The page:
Traffic across the buffer zone was very limited until 2003, when the number of crossings and the rules governing them were relaxed.[citation needed]


Sector OneEdit

Starts at Kokkina exclave and covers approximately 90 kilometres to Mammari, west of Nicosia . Since October 16, 1993, it has been the responsibility of the Argentinian Contingent with 212 soldiers. Sector One Headquarters and Command Company are located in San Martin Camp, which is near Skouriotissa village. Support Company finds its home at Roca Camp, near Xeros in the north. The two line companies are deployed along four permanently manned patrol bases while also conducting mobile patrols from the San Martin and Roca camps.[5]

Sector TwoEdit

Starts at Mammari, west of Nicosia and covers 30 kilometres to Kaimakli, east of Nicosia. Since 1993, has been the responsibility of the British contingent, which deploys using the name Operation TOSCA .[6]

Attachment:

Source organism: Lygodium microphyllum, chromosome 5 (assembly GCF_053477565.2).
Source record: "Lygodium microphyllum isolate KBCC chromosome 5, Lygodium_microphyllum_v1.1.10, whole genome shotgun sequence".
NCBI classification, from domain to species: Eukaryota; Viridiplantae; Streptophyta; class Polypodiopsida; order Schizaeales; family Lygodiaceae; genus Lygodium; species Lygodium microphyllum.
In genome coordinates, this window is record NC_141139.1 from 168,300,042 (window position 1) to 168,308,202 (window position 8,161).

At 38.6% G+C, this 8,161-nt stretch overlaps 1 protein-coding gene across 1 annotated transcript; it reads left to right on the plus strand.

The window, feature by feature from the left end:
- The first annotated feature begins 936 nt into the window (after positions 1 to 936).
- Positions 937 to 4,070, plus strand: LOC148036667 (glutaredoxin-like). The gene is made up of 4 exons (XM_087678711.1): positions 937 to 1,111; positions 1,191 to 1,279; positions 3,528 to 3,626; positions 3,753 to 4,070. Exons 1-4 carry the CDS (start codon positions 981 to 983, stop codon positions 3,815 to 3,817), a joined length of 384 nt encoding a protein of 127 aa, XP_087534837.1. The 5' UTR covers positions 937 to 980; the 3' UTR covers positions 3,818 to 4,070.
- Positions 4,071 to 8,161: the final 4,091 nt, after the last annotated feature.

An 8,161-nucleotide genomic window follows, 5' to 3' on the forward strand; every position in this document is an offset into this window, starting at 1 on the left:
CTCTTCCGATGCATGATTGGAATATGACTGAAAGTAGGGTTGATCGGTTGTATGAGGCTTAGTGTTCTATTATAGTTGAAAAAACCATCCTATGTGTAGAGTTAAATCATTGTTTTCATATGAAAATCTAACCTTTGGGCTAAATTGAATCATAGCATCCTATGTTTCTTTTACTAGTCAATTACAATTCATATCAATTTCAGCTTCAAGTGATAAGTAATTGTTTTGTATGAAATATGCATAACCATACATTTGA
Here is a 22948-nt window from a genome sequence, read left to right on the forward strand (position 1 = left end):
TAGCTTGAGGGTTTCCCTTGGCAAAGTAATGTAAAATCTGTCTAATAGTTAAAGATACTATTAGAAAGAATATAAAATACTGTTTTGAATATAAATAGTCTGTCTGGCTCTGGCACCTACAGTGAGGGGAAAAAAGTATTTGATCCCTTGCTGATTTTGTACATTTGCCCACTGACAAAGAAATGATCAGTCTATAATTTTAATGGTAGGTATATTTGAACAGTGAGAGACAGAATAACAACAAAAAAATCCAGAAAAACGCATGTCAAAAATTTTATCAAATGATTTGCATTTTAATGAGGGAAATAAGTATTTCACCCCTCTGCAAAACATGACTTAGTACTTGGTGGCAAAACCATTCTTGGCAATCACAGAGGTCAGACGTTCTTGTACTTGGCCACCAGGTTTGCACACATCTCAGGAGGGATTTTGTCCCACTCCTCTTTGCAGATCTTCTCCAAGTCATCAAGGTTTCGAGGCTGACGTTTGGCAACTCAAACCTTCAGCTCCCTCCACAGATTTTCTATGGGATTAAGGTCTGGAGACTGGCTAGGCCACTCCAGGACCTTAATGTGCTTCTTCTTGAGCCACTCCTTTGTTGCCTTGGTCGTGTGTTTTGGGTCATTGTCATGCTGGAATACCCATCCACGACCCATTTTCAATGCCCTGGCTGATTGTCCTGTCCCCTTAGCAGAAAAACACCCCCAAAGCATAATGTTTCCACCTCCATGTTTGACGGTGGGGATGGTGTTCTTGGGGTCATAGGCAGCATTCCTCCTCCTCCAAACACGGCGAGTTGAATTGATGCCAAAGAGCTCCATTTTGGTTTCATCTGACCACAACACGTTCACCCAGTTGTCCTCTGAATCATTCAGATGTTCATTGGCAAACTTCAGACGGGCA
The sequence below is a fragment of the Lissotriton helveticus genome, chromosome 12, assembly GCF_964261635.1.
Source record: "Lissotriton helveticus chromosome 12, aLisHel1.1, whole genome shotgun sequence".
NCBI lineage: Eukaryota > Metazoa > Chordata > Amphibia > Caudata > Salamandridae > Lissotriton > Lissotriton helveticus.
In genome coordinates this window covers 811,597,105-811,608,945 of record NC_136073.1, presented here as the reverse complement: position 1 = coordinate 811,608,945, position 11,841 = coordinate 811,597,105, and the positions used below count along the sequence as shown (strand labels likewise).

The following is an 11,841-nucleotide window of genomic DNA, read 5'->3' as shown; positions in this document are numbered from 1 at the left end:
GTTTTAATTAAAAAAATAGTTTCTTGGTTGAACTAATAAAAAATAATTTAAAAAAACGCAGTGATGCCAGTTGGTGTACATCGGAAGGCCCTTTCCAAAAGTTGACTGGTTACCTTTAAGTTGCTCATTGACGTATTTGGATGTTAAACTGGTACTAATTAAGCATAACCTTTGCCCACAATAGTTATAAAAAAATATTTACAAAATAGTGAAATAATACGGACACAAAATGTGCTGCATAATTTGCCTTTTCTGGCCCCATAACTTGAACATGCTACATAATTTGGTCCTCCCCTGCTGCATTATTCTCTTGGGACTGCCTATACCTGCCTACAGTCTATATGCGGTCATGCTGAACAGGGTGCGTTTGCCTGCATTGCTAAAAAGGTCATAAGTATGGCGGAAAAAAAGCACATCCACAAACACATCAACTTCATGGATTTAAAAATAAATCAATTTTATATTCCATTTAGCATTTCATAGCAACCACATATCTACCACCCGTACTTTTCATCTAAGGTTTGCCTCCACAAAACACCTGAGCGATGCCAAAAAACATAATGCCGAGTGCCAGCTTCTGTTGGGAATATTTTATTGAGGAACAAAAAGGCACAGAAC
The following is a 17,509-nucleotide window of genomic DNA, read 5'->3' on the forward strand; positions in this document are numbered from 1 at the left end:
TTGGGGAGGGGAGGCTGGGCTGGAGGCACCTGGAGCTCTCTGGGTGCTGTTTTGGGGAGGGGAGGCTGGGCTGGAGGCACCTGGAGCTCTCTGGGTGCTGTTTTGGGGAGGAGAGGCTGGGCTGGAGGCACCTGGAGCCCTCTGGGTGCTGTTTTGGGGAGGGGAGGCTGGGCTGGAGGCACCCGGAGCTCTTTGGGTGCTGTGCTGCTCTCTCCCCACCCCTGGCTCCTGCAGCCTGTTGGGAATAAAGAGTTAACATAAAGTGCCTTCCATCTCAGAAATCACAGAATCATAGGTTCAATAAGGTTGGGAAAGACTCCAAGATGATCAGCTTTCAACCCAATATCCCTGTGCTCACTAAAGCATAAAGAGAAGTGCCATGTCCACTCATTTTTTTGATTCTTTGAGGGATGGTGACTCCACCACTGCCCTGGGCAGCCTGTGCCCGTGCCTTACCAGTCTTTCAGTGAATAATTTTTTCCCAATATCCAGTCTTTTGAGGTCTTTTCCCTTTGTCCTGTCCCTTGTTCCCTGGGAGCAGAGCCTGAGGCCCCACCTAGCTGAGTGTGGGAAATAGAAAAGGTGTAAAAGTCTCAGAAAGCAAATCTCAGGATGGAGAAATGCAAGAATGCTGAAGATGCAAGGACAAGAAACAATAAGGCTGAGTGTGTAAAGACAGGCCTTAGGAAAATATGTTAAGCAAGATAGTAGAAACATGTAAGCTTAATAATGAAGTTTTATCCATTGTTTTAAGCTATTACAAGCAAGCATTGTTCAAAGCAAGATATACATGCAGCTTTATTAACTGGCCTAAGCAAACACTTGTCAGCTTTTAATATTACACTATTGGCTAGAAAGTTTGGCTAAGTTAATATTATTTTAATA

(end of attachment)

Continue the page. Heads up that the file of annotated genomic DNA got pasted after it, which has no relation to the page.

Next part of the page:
Sector FourEdit

Starting at Kaimakli, east of Nicosia and covers 65 Kilometres to the village of Dhernia, on the east coast of Cyprus and has been the responsibility of the Slovakian and Hungarian contingent with 202 Soldiers.[7]



Ledra Street, once cut by the Green Line in Nicosia.

After a nearly 30-year ban on crossings, the Turkish Cypriot administration significantly eased travel restrictions across the dividing line in April 2003, allowing Greek Cypriots to cross at the Ledra Palace Crossing just outside the walls of old Nicosia. This was made only possible after the decision of the ECHR (Djavit An vs Turkey, Application No.20652/92).[8]

These are the crossings now available:

Cyprus area under the effective control of the Republic Cyprus area occupied by Turkish Troops Notes
Αστρομερίτης (Greek)
Ζώδεια (Greek) Bostancı (Turkish)
By car only
Ayios Dhometios
Άγιος Δομέτιος (Greek)
Ledra Palace Ledra Palace
Ledra Street
οδός Λήδρας (Greek) Lokmacı Caddesi (Turkish)
Ledra Street
οδός Λήδρας (Greek) Lokmacı Caddesi (Turkish)
On foot only
Πύλα (Greek) Pile (Turkish)
Πέργαμoς (Greek) Beyarmudu (Turkish)
Agios Nikolaos
Άγιος Νικόλαος (Greek)
Akyar (Turkish)
Λιμνίτης (Greek) Yeşilırmak (Turkish)
Λιμνίτης (Greek) Yeşilırmak (Turkish)